After living in Vancouver’s West End for three years, I could be excused for thinking that perhaps my fellow gays and I currently belong to one of the most liberated and uninhibited homosexual communities on the planet. Indeed, our government has given us the right to wed, our Pride celebration draws tens of thousands to our streets, and we have steamy circuit parties to ring-in nearly every special occasion. But while Vancouverites lead the pink pack on many social and political fronts, our openness and attitudes toward sex don’t hold an eight inch candle to the defiant sexual prowess and adventurousness of our then newly-emancipated gay forefathers living and fucking in 1970s New York.
A hit on the festival circuit this past year, the film Gay Sex in the ’70s, directed by Joseph Lovett, is a documentary which successfully attempts to shed light on the abundance of free, brash, anonymous sex that took place in the shadows of Manhattan in that newly liberated decade.
It’s true: men in Vancouver, with our wooded trails, tubs, and after-hours clubs are by no means inexperienced in the pseudo-sport of casual sex. But this film is about something more than just sex. It’s about a sense of gay identity, validation and freedom that had never existed before the Stonewall Riots of 1969. Lovett provides us with wistful first-hand accounts of the freedom of the ’70s and the resulting sexual explosion that occurred in New York’s abandoned piers, delivery trucks, back rooms and bathhouses.
Running just over 70 minutes in length, the film is spunky in both content and duration. Younger viewers will be surprised to learn they aren’t currently trailblazing the world’s most sexually liberal gay society, and an older audience will be reminded of the bold and ballsy pre-AIDS era.
The story is easy to follow, laid out chronologically from Stonewall in June 1969 to the onset of the AIDS crisis in June 1981. A fast-paced series of ’70s-era video and photo imagery set to anthemic disco tracks vividly illustrates many of the now defunct or demolished cruising spots. And a cast of about a dozen artistic types, including Lovett himself, fondly narrates the film, adding an element of humanity and humour to the carnal nature of their decade-long orgasmathon.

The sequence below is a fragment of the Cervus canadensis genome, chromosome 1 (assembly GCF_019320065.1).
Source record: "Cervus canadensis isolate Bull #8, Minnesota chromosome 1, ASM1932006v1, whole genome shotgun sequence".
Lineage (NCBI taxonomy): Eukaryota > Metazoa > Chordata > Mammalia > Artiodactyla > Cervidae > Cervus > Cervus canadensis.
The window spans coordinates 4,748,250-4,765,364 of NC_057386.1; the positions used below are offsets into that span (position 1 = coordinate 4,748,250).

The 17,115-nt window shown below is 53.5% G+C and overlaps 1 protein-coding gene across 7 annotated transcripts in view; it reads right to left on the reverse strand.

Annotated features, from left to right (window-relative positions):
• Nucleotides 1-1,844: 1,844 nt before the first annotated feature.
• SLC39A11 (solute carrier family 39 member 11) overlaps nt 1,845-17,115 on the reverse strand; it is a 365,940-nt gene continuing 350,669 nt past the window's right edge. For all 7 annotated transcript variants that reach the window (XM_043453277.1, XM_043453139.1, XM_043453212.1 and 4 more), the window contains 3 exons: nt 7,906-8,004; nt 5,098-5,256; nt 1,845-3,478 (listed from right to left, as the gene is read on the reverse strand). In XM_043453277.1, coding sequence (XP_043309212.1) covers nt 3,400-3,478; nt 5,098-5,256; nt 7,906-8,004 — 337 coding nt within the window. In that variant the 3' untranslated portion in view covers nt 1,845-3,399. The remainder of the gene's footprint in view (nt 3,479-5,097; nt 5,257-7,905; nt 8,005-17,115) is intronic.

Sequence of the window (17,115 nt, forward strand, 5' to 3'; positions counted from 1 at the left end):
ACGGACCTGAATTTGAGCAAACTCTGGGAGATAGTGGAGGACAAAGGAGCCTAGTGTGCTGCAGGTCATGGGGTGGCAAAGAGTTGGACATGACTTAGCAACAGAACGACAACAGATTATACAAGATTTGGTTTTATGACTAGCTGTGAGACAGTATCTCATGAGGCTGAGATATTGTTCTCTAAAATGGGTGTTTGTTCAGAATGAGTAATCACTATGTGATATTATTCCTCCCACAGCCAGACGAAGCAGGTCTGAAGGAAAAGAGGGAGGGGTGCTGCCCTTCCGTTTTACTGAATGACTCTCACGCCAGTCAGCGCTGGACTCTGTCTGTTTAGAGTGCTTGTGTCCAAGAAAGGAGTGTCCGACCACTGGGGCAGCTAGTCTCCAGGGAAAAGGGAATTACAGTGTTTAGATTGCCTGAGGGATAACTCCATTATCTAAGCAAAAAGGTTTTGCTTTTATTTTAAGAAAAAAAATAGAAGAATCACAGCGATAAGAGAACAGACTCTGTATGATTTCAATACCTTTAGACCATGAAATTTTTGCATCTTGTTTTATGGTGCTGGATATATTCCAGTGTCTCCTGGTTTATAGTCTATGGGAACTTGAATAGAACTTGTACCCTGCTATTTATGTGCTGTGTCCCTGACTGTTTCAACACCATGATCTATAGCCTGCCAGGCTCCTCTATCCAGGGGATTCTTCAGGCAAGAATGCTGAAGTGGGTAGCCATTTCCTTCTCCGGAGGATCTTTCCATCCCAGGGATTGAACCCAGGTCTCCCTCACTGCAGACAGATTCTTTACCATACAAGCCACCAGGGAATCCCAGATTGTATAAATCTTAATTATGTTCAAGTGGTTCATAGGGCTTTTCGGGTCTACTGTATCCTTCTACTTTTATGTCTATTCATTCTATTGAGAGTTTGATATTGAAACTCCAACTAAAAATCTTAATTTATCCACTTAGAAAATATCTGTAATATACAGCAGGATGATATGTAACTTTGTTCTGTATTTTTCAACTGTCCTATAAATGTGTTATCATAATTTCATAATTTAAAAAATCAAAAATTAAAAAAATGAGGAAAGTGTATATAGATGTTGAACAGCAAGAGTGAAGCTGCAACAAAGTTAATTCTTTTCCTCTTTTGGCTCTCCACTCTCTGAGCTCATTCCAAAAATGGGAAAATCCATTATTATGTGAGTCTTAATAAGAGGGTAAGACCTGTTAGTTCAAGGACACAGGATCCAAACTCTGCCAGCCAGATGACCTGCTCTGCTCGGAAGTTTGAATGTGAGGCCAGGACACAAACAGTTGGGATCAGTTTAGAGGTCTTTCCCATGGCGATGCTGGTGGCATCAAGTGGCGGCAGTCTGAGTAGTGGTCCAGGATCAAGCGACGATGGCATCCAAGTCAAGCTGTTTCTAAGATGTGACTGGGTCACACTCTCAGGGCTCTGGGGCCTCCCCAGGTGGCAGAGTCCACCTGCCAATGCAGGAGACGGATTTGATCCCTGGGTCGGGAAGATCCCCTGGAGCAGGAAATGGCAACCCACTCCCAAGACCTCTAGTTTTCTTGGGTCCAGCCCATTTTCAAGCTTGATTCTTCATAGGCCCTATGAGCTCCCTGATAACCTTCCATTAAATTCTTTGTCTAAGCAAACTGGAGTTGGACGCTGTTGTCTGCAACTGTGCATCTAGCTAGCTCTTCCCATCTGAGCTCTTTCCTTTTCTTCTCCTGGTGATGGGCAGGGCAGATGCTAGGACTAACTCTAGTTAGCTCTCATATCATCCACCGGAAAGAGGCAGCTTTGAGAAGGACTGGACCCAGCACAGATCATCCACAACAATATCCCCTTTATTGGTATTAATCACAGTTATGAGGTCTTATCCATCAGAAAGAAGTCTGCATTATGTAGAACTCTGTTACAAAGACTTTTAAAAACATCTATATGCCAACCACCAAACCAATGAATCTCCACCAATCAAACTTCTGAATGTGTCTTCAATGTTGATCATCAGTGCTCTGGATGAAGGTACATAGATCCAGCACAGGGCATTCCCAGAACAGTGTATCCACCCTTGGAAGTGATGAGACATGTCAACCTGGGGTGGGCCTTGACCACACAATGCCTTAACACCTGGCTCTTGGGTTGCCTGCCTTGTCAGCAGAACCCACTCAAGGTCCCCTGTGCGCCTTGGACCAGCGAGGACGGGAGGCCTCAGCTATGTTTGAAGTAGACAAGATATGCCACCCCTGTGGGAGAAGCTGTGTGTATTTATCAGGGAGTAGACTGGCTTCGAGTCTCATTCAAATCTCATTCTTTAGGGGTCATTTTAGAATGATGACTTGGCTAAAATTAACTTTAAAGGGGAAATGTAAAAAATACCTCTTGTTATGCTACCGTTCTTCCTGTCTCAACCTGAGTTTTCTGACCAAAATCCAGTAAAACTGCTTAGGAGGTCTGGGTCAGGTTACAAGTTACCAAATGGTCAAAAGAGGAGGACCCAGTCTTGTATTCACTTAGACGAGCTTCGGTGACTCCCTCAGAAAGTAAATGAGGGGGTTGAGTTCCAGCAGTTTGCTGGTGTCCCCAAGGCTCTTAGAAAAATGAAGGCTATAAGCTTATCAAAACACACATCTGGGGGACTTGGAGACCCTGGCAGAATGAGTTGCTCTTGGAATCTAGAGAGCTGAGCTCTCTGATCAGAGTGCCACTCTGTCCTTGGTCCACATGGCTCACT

A big part of what makes this film work is that it is never apologetic. Gay Sex in the ’70s is a memoir to a decade full of gay freedom and sexual excess that ended with the tragic outbreak of AIDS, yet it makes no excuses. If anything, the film seems to cherish what it was like to live in a city brimming with thousands of gay men, all of whom after Stonewall were for the first time, living free from isolation and extreme oppression. They were briefly free to have sex, and lots of it, without the worry of AIDS which re-shackled gay men in the 1980s to feelings of fear and loathing from which they’d only just escaped.
Callous, however, the film is not. It appropriately addresses the repercussions that prolific unprotected, anonymous sex had on the gay community. Leaving morals aside, the film poignantly opens and closes with an artist’s moving tribute to the friends and partner he lost to the AIDS epidemic. So although Lovett far from condemns the free love of the decade, Gay Sex in the ’70s does not suggest that the culture of open sex was not without its consequences.
All of this fond remembrance of carefree sex and free love does work to glorify some sexual acts that were undoubtedly physically dangerous, psychologically harmful (one man claimed that his quest for sex was addictive to a point where it became more important than his career), and just plain unsanitary. Also, the muscled, erotic, and downright hot photos and porn clips in the film don’t include the ugly side of that era’s rampant drug use that surely resulted in more than a few unconscious Bathhouse Betties suffering from wickedly bad trips and shriveled-dicks.
Furthermore, certain critics of this film, perhaps even some readers of this review, will simply find such a display and celebration of unabashed sex offensive. This sentiment will be stirred by the opinion that so much (gay) sex is somehow morally uncouth. In fact, I found myself challenged to view this film without a little finger wagging of my own.
But if you truly look beyond traditional and arbitrary sexual confines and eliminate the instinctive fear we’ve come to know of contracting AIDS from the sexual equation, Gay Sex in the ’70s can be viewed as a fun, honest and racy film. It tells the uncensored story of a liberated group of free-loving guys who threw a decade-long party, the likes of which we might never see again.